Athlete’s, even recreationally active adults, have increased energy needs compared to the general population. Avoiding foods with sugar and obsessing over sugar content can inadvertently cause you to under fuel. Under fueling can increase your risk for injury, menstrual irregularities, fatigue, low blood sugars, and even dehydration. Sugar (carbohydrates) are necessary before, sometimes during, and after exercise.

Sugar, in its many forms, are essential to an athlete’s performance. Sugar comes from bread to Poptarts to commercially produced gels and gummies. Sugar is an easily digested and quickly absorbed carbohydrate that can improve performance, delay fatigue, and increase alertness. Our bodies use sugar to fuel our brain and muscles during exercise. Sugar is even necessary for endurance athletes (activities lasting >1 hour) to replenish energy stores that are used up during exercise. This can look like a variety of food choices.

Some days fueling for training can look like



Fig bar

Dried fruit

Rice cake


Other days it may look like


Energy bar



Breakfast bars


A personal favorite of mine is a scoop of Trader Joe’s Cookie Butter.

Cheers to eating a wide variety of foods and the nuances of eating!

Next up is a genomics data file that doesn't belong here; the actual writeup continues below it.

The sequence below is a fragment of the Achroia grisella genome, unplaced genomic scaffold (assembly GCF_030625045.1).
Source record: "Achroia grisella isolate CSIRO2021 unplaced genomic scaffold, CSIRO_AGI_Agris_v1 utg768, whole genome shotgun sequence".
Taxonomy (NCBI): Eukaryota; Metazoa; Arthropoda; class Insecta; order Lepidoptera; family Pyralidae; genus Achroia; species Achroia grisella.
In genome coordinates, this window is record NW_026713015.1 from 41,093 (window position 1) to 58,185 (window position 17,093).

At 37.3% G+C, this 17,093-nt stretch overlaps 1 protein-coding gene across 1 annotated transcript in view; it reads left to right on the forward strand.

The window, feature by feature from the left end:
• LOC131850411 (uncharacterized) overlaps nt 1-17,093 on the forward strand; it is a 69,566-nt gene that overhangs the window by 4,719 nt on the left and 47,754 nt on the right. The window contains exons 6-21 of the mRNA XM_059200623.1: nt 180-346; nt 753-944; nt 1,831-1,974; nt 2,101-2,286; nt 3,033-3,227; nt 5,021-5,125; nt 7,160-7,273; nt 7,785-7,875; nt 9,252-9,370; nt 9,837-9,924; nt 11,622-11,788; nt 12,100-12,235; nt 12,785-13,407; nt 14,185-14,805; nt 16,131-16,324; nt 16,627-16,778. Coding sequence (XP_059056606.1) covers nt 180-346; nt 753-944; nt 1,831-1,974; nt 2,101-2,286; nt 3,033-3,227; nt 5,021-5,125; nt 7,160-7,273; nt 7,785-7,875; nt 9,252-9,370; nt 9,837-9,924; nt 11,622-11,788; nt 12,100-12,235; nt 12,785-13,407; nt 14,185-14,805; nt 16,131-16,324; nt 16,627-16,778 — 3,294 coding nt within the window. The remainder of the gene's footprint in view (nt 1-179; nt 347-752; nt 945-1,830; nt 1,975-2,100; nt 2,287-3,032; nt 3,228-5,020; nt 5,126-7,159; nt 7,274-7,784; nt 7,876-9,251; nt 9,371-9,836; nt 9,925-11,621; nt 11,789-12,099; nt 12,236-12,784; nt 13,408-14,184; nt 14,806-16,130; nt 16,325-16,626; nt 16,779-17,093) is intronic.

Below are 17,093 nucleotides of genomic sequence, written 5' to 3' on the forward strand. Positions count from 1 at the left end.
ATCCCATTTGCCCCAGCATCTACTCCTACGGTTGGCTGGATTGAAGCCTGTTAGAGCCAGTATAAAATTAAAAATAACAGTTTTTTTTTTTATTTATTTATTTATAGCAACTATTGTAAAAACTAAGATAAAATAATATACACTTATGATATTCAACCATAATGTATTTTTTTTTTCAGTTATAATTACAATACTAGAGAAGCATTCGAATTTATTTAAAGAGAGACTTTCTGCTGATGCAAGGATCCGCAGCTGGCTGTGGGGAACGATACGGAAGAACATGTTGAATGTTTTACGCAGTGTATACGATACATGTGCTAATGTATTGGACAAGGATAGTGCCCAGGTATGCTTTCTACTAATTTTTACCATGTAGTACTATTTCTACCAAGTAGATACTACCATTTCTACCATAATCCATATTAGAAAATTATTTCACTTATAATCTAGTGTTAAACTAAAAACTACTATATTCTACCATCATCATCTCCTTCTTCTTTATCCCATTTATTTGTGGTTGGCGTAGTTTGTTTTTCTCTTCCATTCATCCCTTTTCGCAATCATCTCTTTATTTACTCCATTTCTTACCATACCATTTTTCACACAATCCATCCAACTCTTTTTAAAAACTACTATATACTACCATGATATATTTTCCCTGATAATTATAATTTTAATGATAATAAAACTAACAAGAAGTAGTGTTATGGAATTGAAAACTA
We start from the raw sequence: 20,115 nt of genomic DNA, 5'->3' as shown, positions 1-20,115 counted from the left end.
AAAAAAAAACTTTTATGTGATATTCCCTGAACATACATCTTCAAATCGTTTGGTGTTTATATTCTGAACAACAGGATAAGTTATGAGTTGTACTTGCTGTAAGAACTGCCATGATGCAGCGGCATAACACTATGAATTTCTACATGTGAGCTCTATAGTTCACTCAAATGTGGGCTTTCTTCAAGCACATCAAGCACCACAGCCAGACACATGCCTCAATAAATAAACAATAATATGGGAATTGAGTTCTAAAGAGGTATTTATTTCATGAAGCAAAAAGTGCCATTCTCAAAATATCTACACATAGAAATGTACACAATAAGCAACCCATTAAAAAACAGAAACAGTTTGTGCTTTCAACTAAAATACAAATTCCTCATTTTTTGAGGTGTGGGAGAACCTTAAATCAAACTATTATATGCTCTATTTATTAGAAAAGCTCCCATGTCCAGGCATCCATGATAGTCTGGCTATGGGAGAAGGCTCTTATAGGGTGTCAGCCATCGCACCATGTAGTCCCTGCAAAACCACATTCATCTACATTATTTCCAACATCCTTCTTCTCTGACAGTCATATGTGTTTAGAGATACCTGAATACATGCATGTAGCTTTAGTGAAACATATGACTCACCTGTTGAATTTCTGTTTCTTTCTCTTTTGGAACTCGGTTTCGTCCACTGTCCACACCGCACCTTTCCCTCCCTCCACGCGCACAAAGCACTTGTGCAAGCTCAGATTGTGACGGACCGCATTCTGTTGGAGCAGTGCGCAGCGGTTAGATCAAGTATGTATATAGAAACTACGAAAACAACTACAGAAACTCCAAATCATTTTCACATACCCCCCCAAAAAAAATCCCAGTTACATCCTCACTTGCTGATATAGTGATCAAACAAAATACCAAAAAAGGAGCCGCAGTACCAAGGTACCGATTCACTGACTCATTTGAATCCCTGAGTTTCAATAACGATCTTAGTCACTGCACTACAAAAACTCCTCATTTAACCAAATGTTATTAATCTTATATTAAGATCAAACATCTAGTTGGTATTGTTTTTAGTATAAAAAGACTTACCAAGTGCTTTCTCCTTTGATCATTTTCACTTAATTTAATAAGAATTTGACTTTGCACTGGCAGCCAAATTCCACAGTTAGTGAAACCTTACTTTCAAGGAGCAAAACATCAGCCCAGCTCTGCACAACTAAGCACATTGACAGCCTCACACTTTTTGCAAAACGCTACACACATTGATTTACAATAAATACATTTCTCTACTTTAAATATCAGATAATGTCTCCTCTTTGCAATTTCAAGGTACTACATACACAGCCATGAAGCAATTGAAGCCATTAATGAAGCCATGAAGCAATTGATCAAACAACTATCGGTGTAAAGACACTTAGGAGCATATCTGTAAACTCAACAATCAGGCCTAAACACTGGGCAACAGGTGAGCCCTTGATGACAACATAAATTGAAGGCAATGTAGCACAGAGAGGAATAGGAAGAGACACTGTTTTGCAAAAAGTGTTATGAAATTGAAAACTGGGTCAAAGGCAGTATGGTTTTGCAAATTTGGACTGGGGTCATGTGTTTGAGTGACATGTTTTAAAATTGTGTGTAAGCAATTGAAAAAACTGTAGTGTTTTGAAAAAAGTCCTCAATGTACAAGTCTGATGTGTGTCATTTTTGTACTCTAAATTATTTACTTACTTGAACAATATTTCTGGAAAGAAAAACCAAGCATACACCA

*All opinions are my own. I was not paid for any of the above statements.*

Written by Maddi Osburn RDN LD



Cristiana Duarte, Cláudia Ferreira, José Pinto-Gouveia, I.A. Trindade, A. Martinho,

What makes dietary restraint problematic? Development and validation of the Inflexible Eating Questionnaire, Appetite, Volume 114, 2017, Pages 146-154, ISSN 0195-6663,

Kukk, Katrin, and Kirsti Akkermann. “Emotion Regulation Difficulties and Dietary Restraint Independently Predict Binge Eating among Men.” Eating and Weight Disorders, vol. 25, no. 6, Dec. 2020, pp. 1553–1560. EBSCOhost, doi:10.1007/s40519-019-00791-9.

Sports, Cardiovascular, and Wellness Nutrition Dietetic Practice Group. Sports Nutrition: A Handbook for Professionals. 6th ed., Chicago: Academy of Nutrition and Dietetics. 2017.

Westwater ML, Fletcher PC, Ziauddeen H. Sugar addiction: the state of the science. Eur J Nutr. 2016 Nov;55(Suppl 2):55-69. doi: 10.1007/s00394-016-1229-6. Epub 2016 Jul 2. PMID: 27372453; PMCID: PMC5174153